Reflective Journal Entry #1

While educational based research seems righteous in its merits, my muddy point is: At what point do we stop the process of iterations? Why are three iterations recommended?

Educational Design research is a type of research that uses iterations in the research process to solve complex theoretical problems within the practice of education. Because of its complexities and many of the problems in education are wicked problems, design-based research may never fully solve the educational issue that is studied, but this design will offer a framework, record of examination, and contribute new knowledge surrounding the problem. This will happen by what McKenney and Reeves (2012) list as maturing educational interventions and further theoretical understandings that are “…effective, sustainable, and scalable” (Fishman et al., 2013, p.136)  Reeves (2000) suggested that traditional empirical research was such that it aimed to develop clear principles for implementation. Design research, on the other hand, requires a practical framing that learning theory is simultaneously shaped by researchers and practitioners, aiming to solve identifiable problems in practice while rationalizing design principles that allude to future decisions. This concept map shows the balancing act of the two paradigms.

design-based research concept map
design-based research concept map by Jason Bader – EdTech672

For my concept map, I wanted to show a recycled process that balances out the practicality and theory of the EDR process. I used certain buzzwords from specific authors.

  • Fishman et al. (2013) Effective, Sustainable, and Scalable.
  • McKenney and Reeves (2012) Analysis, Design, Evaluation – Exploration, Construction, Reflection  [ Maturing intervention – Theoretical Understanding]
  • Reeves (2000), Analysis – literature, stakeholders, and context; Design – Frameworks, Lenses, Theories; Evaluation – Practical, Scientific, Formative, Summative, Interventions.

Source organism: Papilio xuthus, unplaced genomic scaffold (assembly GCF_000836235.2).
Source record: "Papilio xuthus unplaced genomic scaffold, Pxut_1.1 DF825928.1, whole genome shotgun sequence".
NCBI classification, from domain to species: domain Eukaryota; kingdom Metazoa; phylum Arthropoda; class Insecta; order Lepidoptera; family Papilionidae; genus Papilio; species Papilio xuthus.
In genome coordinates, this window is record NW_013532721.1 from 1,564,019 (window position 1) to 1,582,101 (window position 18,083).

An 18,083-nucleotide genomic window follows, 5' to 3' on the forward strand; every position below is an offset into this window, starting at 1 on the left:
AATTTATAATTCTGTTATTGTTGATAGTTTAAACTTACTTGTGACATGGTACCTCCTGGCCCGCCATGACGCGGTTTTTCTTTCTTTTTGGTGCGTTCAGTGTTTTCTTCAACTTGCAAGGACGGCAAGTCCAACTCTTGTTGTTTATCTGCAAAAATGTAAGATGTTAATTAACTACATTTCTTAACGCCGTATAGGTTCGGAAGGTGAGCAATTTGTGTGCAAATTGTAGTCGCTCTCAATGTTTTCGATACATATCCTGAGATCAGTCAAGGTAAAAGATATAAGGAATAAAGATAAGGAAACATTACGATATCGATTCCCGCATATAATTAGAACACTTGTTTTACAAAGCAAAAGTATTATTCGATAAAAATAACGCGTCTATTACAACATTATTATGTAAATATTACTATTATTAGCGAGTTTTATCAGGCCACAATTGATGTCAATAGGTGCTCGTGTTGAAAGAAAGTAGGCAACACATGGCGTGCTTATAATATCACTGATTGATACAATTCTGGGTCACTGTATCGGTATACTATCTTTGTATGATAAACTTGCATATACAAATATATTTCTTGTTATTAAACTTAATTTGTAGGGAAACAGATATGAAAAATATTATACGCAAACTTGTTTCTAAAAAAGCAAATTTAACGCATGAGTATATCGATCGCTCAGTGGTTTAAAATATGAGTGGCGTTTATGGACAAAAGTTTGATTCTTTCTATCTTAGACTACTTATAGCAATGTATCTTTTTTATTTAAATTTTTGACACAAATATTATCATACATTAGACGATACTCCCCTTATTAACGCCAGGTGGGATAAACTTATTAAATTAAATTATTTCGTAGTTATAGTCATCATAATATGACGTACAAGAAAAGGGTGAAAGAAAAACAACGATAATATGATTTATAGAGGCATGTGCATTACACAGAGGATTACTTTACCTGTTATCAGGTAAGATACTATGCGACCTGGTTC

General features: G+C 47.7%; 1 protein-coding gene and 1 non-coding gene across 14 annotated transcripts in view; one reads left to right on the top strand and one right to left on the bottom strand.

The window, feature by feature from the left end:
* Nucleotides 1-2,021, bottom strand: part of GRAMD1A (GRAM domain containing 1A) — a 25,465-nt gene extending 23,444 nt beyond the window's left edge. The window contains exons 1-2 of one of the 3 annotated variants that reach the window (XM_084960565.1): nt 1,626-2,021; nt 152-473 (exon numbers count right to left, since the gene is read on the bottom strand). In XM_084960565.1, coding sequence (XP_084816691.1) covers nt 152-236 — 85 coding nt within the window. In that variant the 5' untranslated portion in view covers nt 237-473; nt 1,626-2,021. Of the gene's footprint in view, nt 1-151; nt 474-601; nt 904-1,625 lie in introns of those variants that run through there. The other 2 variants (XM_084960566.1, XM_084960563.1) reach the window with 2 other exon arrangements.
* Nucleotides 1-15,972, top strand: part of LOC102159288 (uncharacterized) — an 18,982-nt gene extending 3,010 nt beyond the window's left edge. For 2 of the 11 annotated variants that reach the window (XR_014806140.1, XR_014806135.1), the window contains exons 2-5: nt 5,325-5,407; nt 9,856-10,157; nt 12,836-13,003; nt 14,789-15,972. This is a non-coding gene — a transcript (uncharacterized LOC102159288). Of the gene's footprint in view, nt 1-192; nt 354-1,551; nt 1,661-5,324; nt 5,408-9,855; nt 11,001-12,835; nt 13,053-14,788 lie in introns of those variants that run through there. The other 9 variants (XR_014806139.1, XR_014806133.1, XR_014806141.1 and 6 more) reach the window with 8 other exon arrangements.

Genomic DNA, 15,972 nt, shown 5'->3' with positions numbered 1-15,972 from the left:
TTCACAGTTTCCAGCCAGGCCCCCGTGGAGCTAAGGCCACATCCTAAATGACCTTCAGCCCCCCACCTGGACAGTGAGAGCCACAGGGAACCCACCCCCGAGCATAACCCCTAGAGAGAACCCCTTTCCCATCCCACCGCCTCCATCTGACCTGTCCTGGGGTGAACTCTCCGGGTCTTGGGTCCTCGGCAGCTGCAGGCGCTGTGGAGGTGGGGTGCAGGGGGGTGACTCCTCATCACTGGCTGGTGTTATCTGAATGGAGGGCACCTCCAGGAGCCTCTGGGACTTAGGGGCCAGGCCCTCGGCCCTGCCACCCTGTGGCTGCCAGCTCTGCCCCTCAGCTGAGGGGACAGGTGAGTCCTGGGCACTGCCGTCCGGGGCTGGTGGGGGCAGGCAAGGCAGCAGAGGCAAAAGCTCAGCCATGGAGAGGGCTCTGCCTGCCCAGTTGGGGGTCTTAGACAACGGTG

In the map, I split the theory on the left and color coded with pink while placing the practice on the right and color coding with blue. The main elements of the process of the design were positioned in the middle, still color coded and tied between the “design” aspect of the research process which was purpose and iterations. The iterations would inform the recycling and development of the research while the purpose describes the sustainability and scalability of the research.  

References

Fishman, B. J., Penuel, W. R., Allen, A. R., Cheng, B. H., & Sabelli, N. (2013). Design-based implementation research: An emerging model for transforming the relationship of research and practice. National Society for the Study of Education Yearbook, 112(2), 136-156. Retrieved from http://nsse-chicago.org/Free/26_3092.pdf

McKenney, S., & Reeves, T. C. (2012). Conducting educational design research. London: Routledge.

Reeves, Thomas C. (2000). Enhancing the Worth of Instructional Technology Research through Design Experiments and Other Development Research Strategies. Paper presented on April 27, 2000 at Session 41.29, International Perspectives on Instructional Technology Research for the 21st Century, a Symposium sponsored by SIG/Instructional Technology at the Annual Meeting of the American Educational Research Association. New Orleans: LA. Retrieved from https://teknologipendidikan.net/wp-content/uploads/2009/07/Enhancing-the-Worth-of-Instructional-Technology-Research-through.pdf

 

Jason Bader
Art Professor at MSJC. EdD, Boise State University in Educational Technology (currently student as of 2015). MFA, UCLA in Design|Media Arts, 2002.

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